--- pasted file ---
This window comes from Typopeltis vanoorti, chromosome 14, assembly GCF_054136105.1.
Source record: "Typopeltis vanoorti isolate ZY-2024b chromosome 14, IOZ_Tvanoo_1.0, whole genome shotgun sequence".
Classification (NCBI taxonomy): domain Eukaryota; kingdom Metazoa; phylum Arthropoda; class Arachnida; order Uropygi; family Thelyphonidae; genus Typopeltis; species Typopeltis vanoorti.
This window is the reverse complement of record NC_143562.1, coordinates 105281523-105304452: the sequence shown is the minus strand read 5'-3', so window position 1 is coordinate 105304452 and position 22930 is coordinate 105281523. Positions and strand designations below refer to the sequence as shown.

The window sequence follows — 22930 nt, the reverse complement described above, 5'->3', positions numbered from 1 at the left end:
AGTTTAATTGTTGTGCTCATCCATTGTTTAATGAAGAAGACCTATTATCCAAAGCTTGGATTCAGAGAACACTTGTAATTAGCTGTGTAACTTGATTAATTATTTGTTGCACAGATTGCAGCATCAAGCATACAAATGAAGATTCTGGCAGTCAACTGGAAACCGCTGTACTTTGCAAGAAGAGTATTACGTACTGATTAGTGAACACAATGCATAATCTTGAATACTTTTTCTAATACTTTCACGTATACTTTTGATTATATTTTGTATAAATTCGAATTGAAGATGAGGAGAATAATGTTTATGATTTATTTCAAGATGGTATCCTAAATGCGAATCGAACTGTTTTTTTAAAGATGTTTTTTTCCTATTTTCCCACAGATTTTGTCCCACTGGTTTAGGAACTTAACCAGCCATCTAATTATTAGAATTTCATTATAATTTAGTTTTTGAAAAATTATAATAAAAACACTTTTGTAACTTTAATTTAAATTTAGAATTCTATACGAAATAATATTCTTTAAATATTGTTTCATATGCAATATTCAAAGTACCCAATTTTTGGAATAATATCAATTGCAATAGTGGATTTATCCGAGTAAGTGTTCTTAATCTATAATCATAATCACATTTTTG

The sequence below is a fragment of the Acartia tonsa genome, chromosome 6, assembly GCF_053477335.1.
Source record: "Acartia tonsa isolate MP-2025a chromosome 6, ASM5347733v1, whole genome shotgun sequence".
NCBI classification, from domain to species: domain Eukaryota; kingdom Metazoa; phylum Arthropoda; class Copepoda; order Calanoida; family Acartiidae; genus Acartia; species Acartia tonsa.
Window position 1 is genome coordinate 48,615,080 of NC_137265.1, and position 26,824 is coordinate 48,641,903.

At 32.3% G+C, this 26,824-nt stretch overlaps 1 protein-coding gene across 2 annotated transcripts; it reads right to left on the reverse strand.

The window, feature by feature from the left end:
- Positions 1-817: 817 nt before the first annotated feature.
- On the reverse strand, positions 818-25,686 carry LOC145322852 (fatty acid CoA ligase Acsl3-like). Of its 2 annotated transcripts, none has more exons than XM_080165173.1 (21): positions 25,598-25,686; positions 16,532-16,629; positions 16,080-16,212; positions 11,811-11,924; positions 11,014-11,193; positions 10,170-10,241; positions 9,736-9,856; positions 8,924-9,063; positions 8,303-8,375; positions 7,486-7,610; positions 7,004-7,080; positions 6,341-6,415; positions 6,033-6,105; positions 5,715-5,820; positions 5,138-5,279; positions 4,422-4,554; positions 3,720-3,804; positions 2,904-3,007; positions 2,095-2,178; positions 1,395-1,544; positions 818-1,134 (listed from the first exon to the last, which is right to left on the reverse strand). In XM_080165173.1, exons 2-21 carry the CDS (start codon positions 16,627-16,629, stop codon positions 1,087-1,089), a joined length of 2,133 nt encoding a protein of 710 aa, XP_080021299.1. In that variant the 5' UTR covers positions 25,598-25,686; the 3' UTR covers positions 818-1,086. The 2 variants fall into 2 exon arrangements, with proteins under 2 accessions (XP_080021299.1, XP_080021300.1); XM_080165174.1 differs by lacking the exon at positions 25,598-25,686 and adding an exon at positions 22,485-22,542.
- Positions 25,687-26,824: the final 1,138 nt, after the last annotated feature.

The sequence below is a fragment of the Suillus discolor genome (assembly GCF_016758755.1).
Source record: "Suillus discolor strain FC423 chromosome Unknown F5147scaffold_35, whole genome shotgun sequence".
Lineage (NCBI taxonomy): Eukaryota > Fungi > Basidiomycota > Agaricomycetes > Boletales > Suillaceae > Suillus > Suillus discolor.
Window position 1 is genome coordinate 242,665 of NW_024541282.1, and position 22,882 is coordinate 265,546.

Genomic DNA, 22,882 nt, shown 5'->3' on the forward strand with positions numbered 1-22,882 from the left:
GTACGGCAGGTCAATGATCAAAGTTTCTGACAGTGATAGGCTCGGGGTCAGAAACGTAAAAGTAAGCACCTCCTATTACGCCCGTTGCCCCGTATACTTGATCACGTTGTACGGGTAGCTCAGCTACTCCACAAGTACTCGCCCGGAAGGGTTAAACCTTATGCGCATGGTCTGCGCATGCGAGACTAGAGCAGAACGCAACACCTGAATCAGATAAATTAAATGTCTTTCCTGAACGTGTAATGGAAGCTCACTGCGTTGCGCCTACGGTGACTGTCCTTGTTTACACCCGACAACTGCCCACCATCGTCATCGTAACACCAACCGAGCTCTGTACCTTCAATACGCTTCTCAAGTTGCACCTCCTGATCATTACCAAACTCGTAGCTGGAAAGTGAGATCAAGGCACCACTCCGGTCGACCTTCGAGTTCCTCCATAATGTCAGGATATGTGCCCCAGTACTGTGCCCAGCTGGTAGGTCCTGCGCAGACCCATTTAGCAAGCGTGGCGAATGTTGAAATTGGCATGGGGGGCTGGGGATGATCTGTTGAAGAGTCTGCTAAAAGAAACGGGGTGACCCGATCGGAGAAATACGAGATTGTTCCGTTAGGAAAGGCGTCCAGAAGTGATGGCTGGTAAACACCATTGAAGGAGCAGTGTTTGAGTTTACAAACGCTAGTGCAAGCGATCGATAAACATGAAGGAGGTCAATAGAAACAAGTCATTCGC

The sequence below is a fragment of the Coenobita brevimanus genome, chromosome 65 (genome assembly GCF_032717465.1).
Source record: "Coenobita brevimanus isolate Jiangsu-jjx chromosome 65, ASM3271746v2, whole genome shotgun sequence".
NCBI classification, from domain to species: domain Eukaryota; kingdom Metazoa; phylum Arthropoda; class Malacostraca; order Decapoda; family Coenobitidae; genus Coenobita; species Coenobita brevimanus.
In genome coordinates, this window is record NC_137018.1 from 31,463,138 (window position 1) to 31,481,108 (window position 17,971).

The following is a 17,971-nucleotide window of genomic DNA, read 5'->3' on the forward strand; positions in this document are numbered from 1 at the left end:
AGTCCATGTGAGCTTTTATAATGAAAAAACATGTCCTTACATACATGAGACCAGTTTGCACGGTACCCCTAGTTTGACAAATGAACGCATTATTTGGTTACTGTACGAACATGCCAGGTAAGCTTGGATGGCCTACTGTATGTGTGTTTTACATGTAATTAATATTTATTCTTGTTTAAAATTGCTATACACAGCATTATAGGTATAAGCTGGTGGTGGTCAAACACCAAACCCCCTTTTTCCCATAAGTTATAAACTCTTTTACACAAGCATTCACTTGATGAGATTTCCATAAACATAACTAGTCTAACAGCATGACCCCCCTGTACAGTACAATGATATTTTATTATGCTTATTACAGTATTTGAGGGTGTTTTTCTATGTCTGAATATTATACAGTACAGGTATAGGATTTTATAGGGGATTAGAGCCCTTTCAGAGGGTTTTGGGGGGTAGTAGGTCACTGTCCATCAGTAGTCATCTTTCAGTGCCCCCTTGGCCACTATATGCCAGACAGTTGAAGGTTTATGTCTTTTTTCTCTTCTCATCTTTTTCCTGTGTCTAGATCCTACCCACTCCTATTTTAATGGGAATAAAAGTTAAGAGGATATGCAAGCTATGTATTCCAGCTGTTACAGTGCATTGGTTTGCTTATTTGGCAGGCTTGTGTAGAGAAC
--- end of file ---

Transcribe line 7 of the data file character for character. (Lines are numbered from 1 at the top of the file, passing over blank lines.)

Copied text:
The sequence below is a fragment of the Acartia tonsa genome, chromosome 6, assembly GCF_053477335.1.